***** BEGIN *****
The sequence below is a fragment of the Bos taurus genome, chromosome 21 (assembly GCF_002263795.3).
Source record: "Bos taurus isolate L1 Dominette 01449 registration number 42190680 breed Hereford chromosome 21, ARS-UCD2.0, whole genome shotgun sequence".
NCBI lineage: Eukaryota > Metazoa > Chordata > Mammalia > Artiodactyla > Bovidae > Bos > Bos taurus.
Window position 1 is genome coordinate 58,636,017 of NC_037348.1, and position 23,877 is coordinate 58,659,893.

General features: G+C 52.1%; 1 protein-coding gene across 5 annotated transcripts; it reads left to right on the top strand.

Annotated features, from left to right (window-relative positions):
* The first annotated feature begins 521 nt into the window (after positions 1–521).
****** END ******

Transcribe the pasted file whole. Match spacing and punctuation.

The sequence below is a fragment of the Bos taurus genome, chromosome 21 (assembly GCF_002263795.3).
Source record: "Bos taurus isolate L1 Dominette 01449 registration number 42190680 breed Hereford chromosome 21, ARS-UCD2.0, whole genome shotgun sequence".
NCBI lineage: Eukaryota > Metazoa > Chordata > Mammalia > Artiodactyla > Bovidae > Bos > Bos taurus.
Window position 1 is genome coordinate 58,636,017 of NC_037348.1, and position 23,877 is coordinate 58,659,893.

General features: G+C 52.1%; 1 protein-coding gene across 5 annotated transcripts; it reads left to right on the top strand.

Annotated features, from left to right (window-relative positions):
* The first annotated feature begins 521 nt into the window (after positions 1–521).